da and it is Mr. Hill's purpose to
build np a fruit trafflo for his roads
that cover tbis territory. To that
end tbe trafflo department of the
Great Northern is preparing a com
plete list of all the reliable dealers in
fruit in this vast extent of country.
A copy of this list is to be supplied to
each fruit growers union and other
large shippers of fruit. It was one of
the purposes of Mr. Springer's trip to
Rogue River Valley to work up the
shipment of fruit from this Valley to
the Northern markets and while in
Grants Pass he called on Secretary
Meserve of tbe Grants Pass Fruit
Growers Union to get information
as to the possibilities of trafflo from
this fruit district. To aid tbe Union
in getting in touch with the markets
of the various cities on the Great
Northern lines Mr. Springer stated
he wonld send Secretary Masrrve a
full list of all the reliable dealers in
fruit in Montana, Dakota and other
Northern states and in the Canadian
provinces. This list will be sent out
early this Spring in time for ths
Union to correspond and arrange witb
tbe dealers for handliog fruit this
coming season.
Production of Platinum.
The production of platinum from
domestic ores in 1905 was 818 ounoes,
valued at $5320, as compared with
200 ounces, valued at $4160 in 1904;
with 110 ounces, valued at $2080 in
1903; with 94 ouooes, valued at $1814
in 1902; witb 1408 ounces, valued at
$27,526 in 1901 ; and with 400 ounces,
valued at $2500 in 1900. In Decem
ber, 1904, tbe price of ingot platinum
at New York advanced from $13.50
to $19.50 an ounce; in April, 1905,
it was $20.60; in February, 1906, it
advanced to $25, and in September,
1906, it was $34 an ounce.
Job work at Portland prices at the
Courier office.
A Shipment Made by the Grants
Pass Fruit Growers Union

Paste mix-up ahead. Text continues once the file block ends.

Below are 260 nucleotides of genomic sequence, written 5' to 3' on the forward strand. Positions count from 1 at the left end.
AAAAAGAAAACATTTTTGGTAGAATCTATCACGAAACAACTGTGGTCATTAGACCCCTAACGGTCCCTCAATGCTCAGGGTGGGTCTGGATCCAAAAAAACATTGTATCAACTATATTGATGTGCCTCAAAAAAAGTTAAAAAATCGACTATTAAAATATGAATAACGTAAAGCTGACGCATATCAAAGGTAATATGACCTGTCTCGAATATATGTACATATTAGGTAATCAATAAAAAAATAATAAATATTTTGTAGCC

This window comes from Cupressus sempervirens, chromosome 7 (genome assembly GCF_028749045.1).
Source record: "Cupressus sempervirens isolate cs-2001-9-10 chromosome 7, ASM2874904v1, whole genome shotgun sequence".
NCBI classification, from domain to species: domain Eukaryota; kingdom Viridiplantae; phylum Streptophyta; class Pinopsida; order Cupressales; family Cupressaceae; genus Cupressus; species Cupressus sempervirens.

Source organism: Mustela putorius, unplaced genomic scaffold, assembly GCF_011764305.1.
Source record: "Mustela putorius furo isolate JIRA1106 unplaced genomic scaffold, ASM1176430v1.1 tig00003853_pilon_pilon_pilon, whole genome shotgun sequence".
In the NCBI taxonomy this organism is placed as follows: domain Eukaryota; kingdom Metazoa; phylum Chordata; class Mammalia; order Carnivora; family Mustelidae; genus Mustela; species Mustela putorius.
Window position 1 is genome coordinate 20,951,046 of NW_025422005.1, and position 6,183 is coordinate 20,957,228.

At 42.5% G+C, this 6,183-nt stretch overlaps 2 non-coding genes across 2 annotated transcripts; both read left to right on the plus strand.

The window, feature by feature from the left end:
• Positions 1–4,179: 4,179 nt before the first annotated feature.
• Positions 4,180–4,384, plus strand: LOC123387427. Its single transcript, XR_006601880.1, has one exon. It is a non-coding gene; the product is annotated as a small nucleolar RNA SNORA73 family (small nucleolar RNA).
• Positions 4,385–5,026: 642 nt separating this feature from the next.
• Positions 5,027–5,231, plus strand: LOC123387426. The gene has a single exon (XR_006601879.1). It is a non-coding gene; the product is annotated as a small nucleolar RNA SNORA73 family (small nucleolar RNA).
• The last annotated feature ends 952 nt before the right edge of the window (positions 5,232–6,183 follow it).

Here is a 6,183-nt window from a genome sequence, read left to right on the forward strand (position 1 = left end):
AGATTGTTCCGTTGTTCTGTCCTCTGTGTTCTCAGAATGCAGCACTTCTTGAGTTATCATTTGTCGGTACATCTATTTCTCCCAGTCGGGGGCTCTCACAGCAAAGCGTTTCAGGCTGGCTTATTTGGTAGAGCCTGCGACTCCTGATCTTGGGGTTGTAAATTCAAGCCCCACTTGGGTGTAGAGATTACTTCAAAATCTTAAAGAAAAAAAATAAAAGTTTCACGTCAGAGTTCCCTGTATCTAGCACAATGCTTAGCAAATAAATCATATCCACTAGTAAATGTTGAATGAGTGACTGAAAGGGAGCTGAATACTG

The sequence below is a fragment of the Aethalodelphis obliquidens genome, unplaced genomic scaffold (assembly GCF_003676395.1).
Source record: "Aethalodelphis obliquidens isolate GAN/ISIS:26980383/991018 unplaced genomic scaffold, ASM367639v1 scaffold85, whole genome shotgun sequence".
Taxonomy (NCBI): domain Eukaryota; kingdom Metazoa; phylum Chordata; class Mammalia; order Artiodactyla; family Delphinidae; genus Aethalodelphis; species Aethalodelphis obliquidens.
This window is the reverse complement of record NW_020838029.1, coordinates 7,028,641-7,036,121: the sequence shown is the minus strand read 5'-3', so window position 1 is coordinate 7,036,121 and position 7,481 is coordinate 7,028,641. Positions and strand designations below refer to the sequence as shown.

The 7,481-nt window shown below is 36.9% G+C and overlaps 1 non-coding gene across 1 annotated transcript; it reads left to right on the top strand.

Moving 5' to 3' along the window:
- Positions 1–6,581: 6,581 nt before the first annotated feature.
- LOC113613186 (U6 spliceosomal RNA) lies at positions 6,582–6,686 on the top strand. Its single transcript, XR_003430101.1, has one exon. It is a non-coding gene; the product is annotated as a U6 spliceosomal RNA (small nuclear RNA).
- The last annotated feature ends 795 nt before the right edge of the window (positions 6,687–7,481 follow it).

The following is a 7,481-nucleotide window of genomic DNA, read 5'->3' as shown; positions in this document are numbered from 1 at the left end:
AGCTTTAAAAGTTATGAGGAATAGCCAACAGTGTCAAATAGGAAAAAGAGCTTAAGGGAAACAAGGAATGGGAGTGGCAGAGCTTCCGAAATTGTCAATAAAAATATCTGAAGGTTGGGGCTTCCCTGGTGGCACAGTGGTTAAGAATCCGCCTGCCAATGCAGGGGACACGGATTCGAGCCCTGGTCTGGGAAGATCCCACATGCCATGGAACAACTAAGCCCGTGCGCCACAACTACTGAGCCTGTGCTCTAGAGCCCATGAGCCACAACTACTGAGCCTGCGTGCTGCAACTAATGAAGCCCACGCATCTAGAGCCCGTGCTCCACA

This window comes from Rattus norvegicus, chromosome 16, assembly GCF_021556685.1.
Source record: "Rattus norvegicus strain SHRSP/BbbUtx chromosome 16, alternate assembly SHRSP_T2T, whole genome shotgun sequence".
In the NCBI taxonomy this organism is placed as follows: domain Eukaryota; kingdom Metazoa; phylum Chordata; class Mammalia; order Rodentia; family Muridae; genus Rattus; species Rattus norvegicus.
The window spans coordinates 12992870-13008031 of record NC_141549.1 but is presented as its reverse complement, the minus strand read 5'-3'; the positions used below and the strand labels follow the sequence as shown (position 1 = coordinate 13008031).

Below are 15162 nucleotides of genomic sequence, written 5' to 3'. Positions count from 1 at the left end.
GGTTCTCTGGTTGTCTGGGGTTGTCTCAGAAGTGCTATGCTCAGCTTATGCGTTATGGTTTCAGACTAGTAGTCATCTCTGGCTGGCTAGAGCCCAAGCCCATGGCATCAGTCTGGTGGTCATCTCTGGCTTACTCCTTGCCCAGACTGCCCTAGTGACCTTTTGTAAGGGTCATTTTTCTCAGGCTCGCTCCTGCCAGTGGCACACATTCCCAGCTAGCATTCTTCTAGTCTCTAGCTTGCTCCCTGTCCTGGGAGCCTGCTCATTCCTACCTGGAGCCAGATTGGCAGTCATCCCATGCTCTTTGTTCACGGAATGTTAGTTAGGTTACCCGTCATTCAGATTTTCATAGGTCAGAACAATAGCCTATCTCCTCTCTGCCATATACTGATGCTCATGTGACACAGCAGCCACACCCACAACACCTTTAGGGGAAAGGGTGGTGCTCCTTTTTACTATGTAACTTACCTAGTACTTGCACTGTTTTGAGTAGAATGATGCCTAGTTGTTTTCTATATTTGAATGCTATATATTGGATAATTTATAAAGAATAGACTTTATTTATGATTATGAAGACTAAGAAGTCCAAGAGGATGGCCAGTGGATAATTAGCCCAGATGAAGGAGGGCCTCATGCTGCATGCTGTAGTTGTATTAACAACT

Suits Ca.lifornln.ns.
The Grants Pass Fruit Growers
Union for its first year in the market
ing of fruit is making a commendable
and what will prove to be a profitable
reputation for sending out high grade
fruit, and on most of the shipments
very flattering compliments have been
received from the purchasers. A few
of the shipments bave fallen short of
the high standard Jset by ;the ;Hood
River and other older unions that put
up a fanoy pack that readily sells at
from $2 to 3 a box f. o. b., for tbe
reason tbat it was not possible under
the conditions with which the Grants
Pass Fruit Growers Union bad to oon
tend to enforce rigid rules for pick
log, grading, packing and hauling
that are essential in getting frnit
aboard the cars in the most perfect
oondition. Another year it is ex
pected tbat tbe Union will be able
to make its entire pack strictly first
class and to get the top prioe and com
mendations from its patrons.
President R. A. N. Reymers and
Secretary Charles Meserve Jhave each
reoeived a marked copy of the Sacra
mento Bee tbat oontalns a highly com
plimentary mention of "shipment of
apples that tbe Union made to a firm
in tbat oity. The apples were Spit
senbergs and were from Mr. Reymer's
orchard and were packed jnst as
should be to give satisfaction to the
buyers. The following is the artiole,
wbich was run as an advertisement in
tbe space in the Bee controlled by R.
D. Fionie, one of tbe leading grocery
firms of Sacramento :
Luscious Spltzenbergs From the
"Land of Big Red Apples.",
Kvnr mail a trln tn nMinnl T
yon will remember, as you topped
tne rise over tne Hiskiyous, looking
down into a beautiful green vallev.
dotted with orchards and pretty wbite
rarm nouses, mat was Kogue Kiver
Valley, tbe most famous apple-growing
section of Oregon, whioh has it
self been koown for 80 years as
the " Land for Big Red Apples." In
tbat loveliest . of the Vallevs of
Southern Oregon the favorite table ap-
pie, me npuzeuDerg, reaones perfect
ion. Believing tbat in Sacramento
we'oouldflod a sufficient number of
people who, would bny some of these
toothsome, satisfying red follows, as
beautifully colored as a Summer sun
set. , we sent for 64 boxes. So careful
was tbe Grants Pass Growers' Asso